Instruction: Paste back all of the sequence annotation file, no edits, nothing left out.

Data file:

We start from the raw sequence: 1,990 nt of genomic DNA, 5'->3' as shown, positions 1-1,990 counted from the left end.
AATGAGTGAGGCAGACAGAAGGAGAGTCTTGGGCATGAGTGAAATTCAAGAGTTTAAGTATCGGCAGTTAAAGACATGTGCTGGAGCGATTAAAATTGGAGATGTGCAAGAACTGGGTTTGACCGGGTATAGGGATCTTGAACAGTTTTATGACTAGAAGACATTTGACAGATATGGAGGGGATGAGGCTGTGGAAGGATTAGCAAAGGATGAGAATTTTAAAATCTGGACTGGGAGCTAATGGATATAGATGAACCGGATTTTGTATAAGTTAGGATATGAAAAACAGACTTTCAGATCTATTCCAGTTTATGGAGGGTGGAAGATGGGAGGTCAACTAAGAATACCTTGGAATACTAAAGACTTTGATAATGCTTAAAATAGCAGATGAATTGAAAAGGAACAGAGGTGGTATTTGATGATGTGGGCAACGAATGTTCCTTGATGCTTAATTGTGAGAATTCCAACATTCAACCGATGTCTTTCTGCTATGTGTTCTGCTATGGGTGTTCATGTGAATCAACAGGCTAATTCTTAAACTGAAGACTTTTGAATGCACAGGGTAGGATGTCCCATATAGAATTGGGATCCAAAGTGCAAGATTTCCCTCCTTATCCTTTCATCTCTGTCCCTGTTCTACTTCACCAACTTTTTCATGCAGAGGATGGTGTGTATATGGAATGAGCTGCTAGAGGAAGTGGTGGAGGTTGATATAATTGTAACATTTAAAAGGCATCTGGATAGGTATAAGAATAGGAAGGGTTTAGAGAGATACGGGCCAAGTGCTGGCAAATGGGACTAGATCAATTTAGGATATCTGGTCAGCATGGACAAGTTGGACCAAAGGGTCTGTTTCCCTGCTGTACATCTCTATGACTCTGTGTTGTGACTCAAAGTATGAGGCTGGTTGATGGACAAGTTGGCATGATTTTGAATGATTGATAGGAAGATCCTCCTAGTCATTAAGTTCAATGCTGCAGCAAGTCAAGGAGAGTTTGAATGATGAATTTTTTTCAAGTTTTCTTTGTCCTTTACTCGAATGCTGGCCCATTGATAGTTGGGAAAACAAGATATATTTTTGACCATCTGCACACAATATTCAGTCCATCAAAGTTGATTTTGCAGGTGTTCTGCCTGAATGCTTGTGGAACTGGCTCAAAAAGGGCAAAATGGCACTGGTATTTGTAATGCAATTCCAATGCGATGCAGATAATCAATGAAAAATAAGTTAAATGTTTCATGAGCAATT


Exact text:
We start from the raw sequence: 1,990 nt of genomic DNA, 5'->3' as shown, positions 1-1,990 counted from the left end.
AATGAGTGAGGCAGACAGAAGGAGAGTCTTGGGCATGAGTGAAATTCAAGAGTTTAAGTATCGGCAGTTAAAGACATGTGCTGGAGCGATTAAAATTGGAGATGTGCAAGAACTGGGTTTGACCGGGTATAGGGATCTTGAACAGTTTTATGACTAGAAGACATTTGACAGATATGGAGGGGATGAGGCTGTGGAAGGATTAGCAAAGGATGAGAATTTTAAAATCTGGACTGGGAGCTAATGGATATAGATGAACCGGATTTTGTATAAGTTAGGATATGAAAAACAGACTTTCAGATCTATTCCAGTTTATGGAGGGTGGAAGATGGGAGGTCAACTAAGAATACCTTGGAATACTAAAGACTTTGATAATGCTTAAAATAGCAGATGAATTGAAAAGGAACAGAGGTGGTATTTGATGATGTGGGCAACGAATGTTCCTTGATGCTTAATTGTGAGAATTCCAACATTCAACCGATGTCTTTCTGCTATGTGTTCTGCTATGGGTGTTCATGTGAATCAACAGGCTAATTCTTAAACTGAAGACTTTTGAATGCACAGGGTAGGATGTCCCATATAGAATTGGGATCCAAAGTGCAAGATTTCCCTCCTTATCCTTTCATCTCTGTCCCTGTTCTACTTCACCAACTTTTTCATGCAGAGGATGGTGTGTATATGGAATGAGCTGCTAGAGGAAGTGGTGGAGGTTGATATAATTGTAACATTTAAAAGGCATCTGGATAGGTATAAGAATAGGAAGGGTTTAGAGAGATACGGGCCAAGTGCTGGCAAATGGGACTAGATCAATTTAGGATATCTGGTCAGCATGGACAAGTTGGACCAAAGGGTCTGTTTCCCTGCTGTACATCTCTATGACTCTGTGTTGTGACTCAAAGTATGAGGCTGGTTGATGGACAAGTTGGCATGATTTTGAATGATTGATAGGAAGATCCTCCTAGTCATTAAGTTCAATGCTGCAGCAAGTCAAGGAGAGTTTGAATGATGAATTTTTTTCAAGTTTTCTTTGTCCTTTACTCGAATGCTGGCCCATTGATAGTTGGGAAAACAAGATATATTTTTGACCATCTGCACACAATATTCAGTCCATCAAAGTTGATTTTGCAGGTGTTCTGCCTGAATGCTTGTGGAACTGGCTCAAAAAGGGCAAAATGGCACTGGTATTTGTAATGCAATTCCAATGCGATGCAGATAATCAATGAAAAATAAGTTAAATGTTTCATGAGCAATT